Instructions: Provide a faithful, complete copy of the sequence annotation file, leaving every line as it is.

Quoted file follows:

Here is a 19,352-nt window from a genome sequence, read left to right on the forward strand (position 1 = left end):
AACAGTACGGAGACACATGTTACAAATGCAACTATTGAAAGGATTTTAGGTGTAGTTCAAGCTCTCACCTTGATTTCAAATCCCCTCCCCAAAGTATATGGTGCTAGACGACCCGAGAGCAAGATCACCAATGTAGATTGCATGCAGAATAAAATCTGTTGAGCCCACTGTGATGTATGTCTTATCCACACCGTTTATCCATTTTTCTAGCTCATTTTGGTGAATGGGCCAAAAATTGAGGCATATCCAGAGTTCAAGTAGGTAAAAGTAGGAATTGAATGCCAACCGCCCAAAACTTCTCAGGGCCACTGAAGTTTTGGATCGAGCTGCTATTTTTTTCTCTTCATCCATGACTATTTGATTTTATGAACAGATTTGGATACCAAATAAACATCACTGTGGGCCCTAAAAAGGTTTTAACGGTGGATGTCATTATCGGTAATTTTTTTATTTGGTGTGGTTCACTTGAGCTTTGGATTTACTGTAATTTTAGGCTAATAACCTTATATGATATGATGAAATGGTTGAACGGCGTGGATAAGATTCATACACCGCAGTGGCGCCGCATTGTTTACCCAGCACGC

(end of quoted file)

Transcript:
Here is a 19,352-nt window from a genome sequence, read left to right on the forward strand (position 1 = left end):
AACAGTACGGAGACACATGTTACAAATGCAACTATTGAAAGGATTTTAGGTGTAGTTCAAGCTCTCACCTTGATTTCAAATCCCCTCCCCAAAGTATATGGTGCTAGACGACCCGAGAGCAAGATCACCAATGTAGATTGCATGCAGAATAAAATCTGTTGAGCCCACTGTGATGTATGTCTTATCCACACCGTTTATCCATTTTTCTAGCTCATTTTGGTGAATGGGCCAAAAATTGAGGCATATCCAGAGTTCAAGTAGGTAAAAGTAGGAATTGAATGCCAACCGCCCAAAACTTCTCAGGGCCACTGAAGTTTTGGATCGAGCTGCTATTTTTTTCTCTTCATCCATGACTATTTGATTTTATGAACAGATTTGGATACCAAATAAACATCACTGTGGGCCCTAAAAAGGTTTTAACGGTGGATGTCATTATCGGTAATTTTTTTATTTGGTGTGGTTCACTTGAGCTTTGGATTTACTGTAATTTTAGGCTAATAACCTTATATGATATGATGAAATGGTTGAACGGCGTGGATAAGATTCATACACCGCAGTGGCGCCGCATTGTTTACCCAGCACGC